NBA Sunday: The Josh Smith Contract Reality
Here is the reality of the situation regarding Atlanta Hawks forward Josh Smith entering the 2012-13 campaign.
Smith will be an unrestricted free agent next summer.
Smith will be among the select few considered to be the most coveted members of his free agent class.
Smith will not sign an early extension with the Hawks, not because he doesn’t want to play in Atlanta, but because the current Collective Bargaining Agreement (CBA) makes it foolish business to give the franchise an early autograph.
If Smith were to sign an extension before June 30, the deal could only be for a maximum of three years. By simply waiting until the start of free agency Smith would be eligible to sign a five year contract with the club. The simple math in this instance shows if Smith signed early he’d be leaving at the very least $25-30 million on the table.
Expect Smith’s contract situation will play out in the media on a nightly basis similar to the way Carmelo Anthony, Chris Paul and Dwight Howard’s have in recent years. Note Howard and Paul are also in the same position as Smith this season.
Smith played the majority of last season with a trade demand looming in the air, but according to several teammates, the forward is comfortable with the direction the Hawks are heading after the hiring of president of basketball operations and general manager Danny Ferry. Shortly after being hired, Ferry traded six-time All-Star guard Joe Johnson to Brooklyn and longtime starting small forward Marvin Williams to Utah in deals which netted the team close to $30 million in salary cap room next summer.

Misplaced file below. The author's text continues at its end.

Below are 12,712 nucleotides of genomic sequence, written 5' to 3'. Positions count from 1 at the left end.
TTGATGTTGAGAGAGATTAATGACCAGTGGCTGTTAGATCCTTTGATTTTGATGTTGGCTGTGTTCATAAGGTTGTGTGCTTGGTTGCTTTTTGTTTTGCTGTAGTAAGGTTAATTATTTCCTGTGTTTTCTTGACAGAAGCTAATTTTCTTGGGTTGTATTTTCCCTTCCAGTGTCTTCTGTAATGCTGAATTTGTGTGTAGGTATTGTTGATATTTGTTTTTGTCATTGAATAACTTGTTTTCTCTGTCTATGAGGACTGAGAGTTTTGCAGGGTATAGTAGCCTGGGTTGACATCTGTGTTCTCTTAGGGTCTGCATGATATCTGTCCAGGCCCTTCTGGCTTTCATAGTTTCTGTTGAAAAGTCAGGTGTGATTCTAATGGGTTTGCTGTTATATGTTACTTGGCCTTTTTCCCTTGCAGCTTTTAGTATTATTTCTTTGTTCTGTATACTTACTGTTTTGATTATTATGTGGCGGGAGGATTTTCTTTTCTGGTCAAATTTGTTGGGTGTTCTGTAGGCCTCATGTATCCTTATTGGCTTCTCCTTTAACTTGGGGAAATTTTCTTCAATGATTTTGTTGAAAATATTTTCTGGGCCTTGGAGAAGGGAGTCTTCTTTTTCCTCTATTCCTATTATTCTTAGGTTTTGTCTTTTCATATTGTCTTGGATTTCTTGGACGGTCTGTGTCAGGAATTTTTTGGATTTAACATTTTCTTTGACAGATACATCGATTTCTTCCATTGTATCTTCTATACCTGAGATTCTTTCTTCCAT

Although Johnson is still an elite shooting guard, the Hawks will now have the flexibility to become active players in free agency or trade, which wasn’t the case with his deal on the books.
Smith has said in the past he wants to consistently contend with the league’s elite. The Hawks have reached the playoffs for five consecutive campaigns but it’s hard to envision the current team being better than last season’s edition which won 40 games in a lockout shortened schedule filled with injuries.
While the mainstream storyline will center on Smith’s signing an extension during the season, a question that hasn’t jumped to the forefront is how the franchise will deal with the forward near the trade deadline if it becomes apparent he’s leaning toward departing in free agency.
But for now when you’re reading reports about Smith not wanting to sign an extension with the Hawks, please understand the math and how the CBA is structured. It is more advantageous for Smith to play the waiting game and isn’t a reflection of his long-term plans with the organization. It all comes down to dollars and common sense.
Quincy Miller Making The Pro Adjustment, Being Patient
Entering the NBA for most rookies proves to be a humbling experience. Guys routinely go from being the most dominant player on their pee-wee, middle school, high school, AAU and collegiate teams to in some situations rarely played bench fodder as rookies in the league.